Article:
• Japan’s Evolving Family: Voices from Young Urban Adults Navigating Change. Hawaii: East-West Center

    Roberts, Glenda S

    East-West Center  2016年

  • Capturing Contemporary Japan: Differentiation and Uncertainty

    Satsuki Kawano, Glenda S. Roberts, Susan Long, eds

    University of Hawaii Press  2014年09月 ISBN: 9780824838690

  • Migration and Integration--Japan in Comparative Perspective

    Gabriele Vogt, Glenda S. Roberts, ditors

    Iudicium  2011年03月

  • Japan and Global Migration

    Mike Douglass, Glenda S. Roberts, eds

    Routledge (published with a new preface in paperback by U. Hawaii Press, 2003)  2000年

  • STAYING ON THE LINE:BLUE-COLLAR WOMEN IN CONTEMPORARY JAPAN.HONOLULU

    Roberts、Glenda S

    U.HAWAII PRESS 1994  1994年

▼全件表示

講演・口頭発表等

  • Changing Face of Demographics in Japan

    Roberts, Glenda S

    Panelist and Presenter at in American Embassy Tokyo Consular Workshop   (Tokyo)  American Embassy Tokyo  

    発表年月: 2016年09月

  • Ready or NOT?” Youngish Urban Adults’ Views on Family Formation in the 20-teens

    Roberts, Glenda S

    AAS in Asia   (Kyoto)  Doshisha University  

    発表年月: 2016年06月

  • The Semantics of Migration to Japan: Unpacking the Ambiguities

    Roberts, Glenda

    UCLA Global Japan Forum   (Los Angeles) 

    発表年月: 2016年05月

  • Rethinking Japan’s Lost Decades: Crisis Narratives and Post-Bubble Transformations

    Roberts, Glenda S

    Discussant at American Anthropological Association   (Colorado) 

    発表年月: 2015年11月

  • Marriage in Mid-life: Marriage, Intimacy and Well-being for Middle-aged Salarywomen in Urban Japan

    Roberts, Glenda S

    Presenter at East Asian Anthropology Association   (Hokkaido)  University of Hokkaido  

    発表年月: 2015年10月

  • Changing Gender Orders and Diversity in Comparative Perspective

    Roberts, Glenda S

    Commentator for Ilse Lenz   (Tokyo)  DIJ Tokyo  

    発表年月: 2015年10月

  • Leaning Out for the Long Span: What Holds Women Back from Promotion in Japan?

    Roberts, Glenda S

    Women’s Empowerment in Modern and Contemporary Japan: Normalize and/or Diversify the Family-5th Congress of Asian and Pacific Studies, INALCO.   (Paris) 

    発表年月: 2015年09月

  • Imagining and Living the Family: Attitudes from Young-ish Adults in Urban Japan

    Roberts, Glenda S

    Histoire de la Famille Mini Colloquium   (Paris)  Ecole des Hautes Etudes en Sciences Sociales  

    発表年月: 2015年03月

  • 'Graying Gap Society’ meets ‘Immigration Nation’: How is Japan imagining mobilities in its future?

    Roberts, Glenda S

    Keynote Speech at the Japan Anthropology Workshop   (Pennsylvania) 

    発表年月: 2013年03月

▼全件表示

共同研究・競争的資金等の研究課題

  • Social inclusion and integration of diversity: Employers, newcomer migrant workers, and community response in Japan

    研究期間:

    2019年04月
    -
    2022年03月
     

     概要を見る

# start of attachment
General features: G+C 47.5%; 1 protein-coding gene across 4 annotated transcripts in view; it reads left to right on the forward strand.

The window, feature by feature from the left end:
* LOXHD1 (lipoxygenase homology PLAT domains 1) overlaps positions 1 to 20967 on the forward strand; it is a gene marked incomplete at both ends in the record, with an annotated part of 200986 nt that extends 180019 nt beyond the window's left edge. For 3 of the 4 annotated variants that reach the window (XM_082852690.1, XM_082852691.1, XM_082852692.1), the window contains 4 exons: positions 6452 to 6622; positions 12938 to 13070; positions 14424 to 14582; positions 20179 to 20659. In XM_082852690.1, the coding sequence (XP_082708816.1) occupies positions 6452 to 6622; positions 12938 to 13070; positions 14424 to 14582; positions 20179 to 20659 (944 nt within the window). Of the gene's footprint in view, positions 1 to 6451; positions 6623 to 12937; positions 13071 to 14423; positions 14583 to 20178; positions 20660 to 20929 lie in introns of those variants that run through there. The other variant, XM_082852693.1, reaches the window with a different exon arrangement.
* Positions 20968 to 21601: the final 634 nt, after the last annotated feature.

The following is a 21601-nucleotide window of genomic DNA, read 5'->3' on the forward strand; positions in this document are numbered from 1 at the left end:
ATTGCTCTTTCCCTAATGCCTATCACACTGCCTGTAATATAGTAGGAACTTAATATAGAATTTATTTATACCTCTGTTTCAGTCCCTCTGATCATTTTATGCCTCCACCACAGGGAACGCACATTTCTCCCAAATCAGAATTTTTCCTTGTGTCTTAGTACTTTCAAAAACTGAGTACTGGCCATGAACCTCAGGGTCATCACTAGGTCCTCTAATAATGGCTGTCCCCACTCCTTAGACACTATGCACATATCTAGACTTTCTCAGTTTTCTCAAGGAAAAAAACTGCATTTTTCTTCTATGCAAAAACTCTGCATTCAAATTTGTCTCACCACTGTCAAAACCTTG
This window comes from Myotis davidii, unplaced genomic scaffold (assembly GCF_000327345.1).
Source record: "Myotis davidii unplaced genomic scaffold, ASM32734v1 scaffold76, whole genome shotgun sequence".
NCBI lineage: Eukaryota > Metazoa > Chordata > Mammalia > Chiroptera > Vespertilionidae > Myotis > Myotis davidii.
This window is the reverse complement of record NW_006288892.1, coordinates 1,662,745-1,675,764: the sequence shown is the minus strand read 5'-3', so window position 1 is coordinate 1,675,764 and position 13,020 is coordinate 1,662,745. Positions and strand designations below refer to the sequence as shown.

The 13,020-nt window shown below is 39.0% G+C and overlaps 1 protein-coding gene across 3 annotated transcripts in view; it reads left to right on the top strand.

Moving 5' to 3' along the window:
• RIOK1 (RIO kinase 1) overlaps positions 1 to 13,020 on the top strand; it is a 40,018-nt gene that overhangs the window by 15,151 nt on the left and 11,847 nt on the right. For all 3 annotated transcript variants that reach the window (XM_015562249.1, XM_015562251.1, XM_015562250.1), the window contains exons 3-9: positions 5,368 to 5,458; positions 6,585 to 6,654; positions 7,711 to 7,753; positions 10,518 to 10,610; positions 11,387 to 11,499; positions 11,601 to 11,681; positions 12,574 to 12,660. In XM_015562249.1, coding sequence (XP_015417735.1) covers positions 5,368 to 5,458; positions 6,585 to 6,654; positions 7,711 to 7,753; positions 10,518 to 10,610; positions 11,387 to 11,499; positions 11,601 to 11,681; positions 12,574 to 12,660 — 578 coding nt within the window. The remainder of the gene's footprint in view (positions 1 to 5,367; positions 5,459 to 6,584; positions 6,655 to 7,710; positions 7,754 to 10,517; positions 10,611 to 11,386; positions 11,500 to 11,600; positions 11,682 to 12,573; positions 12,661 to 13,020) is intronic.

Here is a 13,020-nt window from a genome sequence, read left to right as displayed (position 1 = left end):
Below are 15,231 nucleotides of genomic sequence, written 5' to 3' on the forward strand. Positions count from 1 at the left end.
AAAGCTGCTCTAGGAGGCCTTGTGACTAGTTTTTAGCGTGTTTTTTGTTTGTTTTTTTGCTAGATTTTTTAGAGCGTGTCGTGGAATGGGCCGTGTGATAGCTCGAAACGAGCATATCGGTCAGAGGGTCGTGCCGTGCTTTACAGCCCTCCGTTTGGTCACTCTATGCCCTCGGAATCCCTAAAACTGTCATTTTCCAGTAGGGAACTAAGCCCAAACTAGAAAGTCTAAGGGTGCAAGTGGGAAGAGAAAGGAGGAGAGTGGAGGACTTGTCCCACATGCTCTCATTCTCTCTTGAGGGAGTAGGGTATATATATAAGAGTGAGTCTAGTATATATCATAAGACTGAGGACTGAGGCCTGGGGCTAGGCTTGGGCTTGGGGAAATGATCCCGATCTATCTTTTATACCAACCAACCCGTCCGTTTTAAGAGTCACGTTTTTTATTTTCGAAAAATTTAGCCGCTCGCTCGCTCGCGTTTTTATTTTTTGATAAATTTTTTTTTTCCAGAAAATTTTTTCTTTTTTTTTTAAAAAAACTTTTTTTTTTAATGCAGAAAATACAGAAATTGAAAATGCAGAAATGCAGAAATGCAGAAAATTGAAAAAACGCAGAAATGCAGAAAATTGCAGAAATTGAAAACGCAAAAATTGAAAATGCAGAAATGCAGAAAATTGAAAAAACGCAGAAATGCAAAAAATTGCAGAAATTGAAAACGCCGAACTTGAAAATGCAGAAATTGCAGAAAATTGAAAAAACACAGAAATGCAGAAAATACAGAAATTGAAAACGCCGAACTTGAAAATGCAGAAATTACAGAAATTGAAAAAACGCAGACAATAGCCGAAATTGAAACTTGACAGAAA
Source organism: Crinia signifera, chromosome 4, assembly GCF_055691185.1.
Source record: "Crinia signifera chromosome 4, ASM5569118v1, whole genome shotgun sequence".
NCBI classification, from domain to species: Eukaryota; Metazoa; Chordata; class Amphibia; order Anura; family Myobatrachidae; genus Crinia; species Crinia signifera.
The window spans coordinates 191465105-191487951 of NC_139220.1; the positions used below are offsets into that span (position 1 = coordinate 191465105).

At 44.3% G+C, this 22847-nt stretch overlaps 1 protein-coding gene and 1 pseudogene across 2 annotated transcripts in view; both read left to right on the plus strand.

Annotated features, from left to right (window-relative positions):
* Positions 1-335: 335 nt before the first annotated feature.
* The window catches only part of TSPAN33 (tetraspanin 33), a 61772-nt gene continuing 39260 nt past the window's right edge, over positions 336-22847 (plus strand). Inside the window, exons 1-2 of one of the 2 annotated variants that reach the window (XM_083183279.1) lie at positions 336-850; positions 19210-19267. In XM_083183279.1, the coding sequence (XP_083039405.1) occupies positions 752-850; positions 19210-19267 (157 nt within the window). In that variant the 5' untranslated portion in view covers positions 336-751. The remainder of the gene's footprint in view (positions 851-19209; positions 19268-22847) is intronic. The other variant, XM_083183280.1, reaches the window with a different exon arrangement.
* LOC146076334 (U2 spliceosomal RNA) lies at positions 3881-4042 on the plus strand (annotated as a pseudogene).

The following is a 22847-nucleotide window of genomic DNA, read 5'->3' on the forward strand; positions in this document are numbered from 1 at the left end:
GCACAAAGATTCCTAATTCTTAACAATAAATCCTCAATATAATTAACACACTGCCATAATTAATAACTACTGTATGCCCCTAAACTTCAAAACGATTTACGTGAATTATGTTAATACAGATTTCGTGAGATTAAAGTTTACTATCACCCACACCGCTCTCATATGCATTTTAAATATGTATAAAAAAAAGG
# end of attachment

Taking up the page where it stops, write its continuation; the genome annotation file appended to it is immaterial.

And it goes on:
Japan is gradually becoming a nation that depends on diverse migrant labor. It is important to integrate immigrant populations into society early to avoid the later conflicts and mutual mistrust found elsewhere.This study will investigate the social inclusion of migrants at multiple levels. At a time when the Japanese government is expanding the categories and lengths of stay of migrant workers to ease the labor shortages accompanying drastic population decline, this project seeks to understand how newcomer migrant labor will be welcomed and integrated into the workplace and the community.Together with my RA, I visited the JA office in Kyoto, in July 2019, interviewing at two chicken farms, meeting some foreigner ginou jisshusei and Special Skilled Workers 1. On 12/3 we met farmers from Aichi at a reception in Tokyo where they had attended a presentation by the Ministry of Agriculture.<BR>On 12/19, we returned to Kyoto-fu with the JA staff to discuss with local town representatives and a chicken farm manager how the foreign workers might get involved in town events. We saw farms in Yawata and learned of farmers' difficulties in securing workers who would stay long-term. We visited a JA meeting for local farmers, where a representative explained the new SSWI system.<BR>We participated in two academic conferences:RA Noriko Fujita presented her research on 10/20 at a Diversity panel of the Japan Society of Policy Studies. The second conference was the Japan Labor Sociology conference on 11/3, where we heard a talk on dairy farms in Hokkaido. My RA and I compiled our preliminary findings from our field trips into a talk for the Waseda University/U. Birmingham international NODE migration conference in December, 2019.On 5 February, we visited the town in Aichi where we had been invited to return, interviewing five women farmers about their roles managing foreign workers. They invited us back to stay for a longer trip, to do a homestay in order to understand more about their farming lives and needs.I and my research assistant carried out as many field trips to Kyoto and Aichi as we had planned in the past year. The trips were productive. We had great help from the JA representative as well as from the farmers in Kyoto prefecture and Aichi. We have been requested to return and stay longer in order to observe the daily life of the foreign workers. We are communicating with JA and with the Aichi farmers online. We have gained a good rapport with them. We presented preliminary results at NODE conference on migration, held with Waseda and U. Birmingham scholars, December 3-6, 2019. Our presentation was well received. We made collaborations with UK scholars for future research. The only problem was we could not present at the Association for Asian Studies in March due to Covid 19.We would like to make a follow-up trip to JA in Kyoto prefecture in July, if the Corona virus situation improves. Furthermore we will visit Aichi, to stay for a week or ten days' trip, in order to get to know the people there better, and find out to what extent the workers are being incorporated in local events. I will interview some of the local politicians, as well as Ministry of Agriculture staff, to understand their views on the SSWI program going forward. We will expand our contacts with farms who employ SSWI workers to have more of a variety of farms and stakeholders. I will be able to make more field trips in December 2020 as well as February 2021 if the virus situation has improved.<BR>I will apply again to attend the Association of Asian Studies meeting next year in the US in March 2021. With a world pandemic, it is difficult to predict to what extent we can carry out the field trips, or join the conferences. I may delay applying to present my findings at the American Anthropological Association conference in November 2020,depending on the pandemic. Instead I will attend the final year of the grant. I will keep up with the news and scholarly accounts on this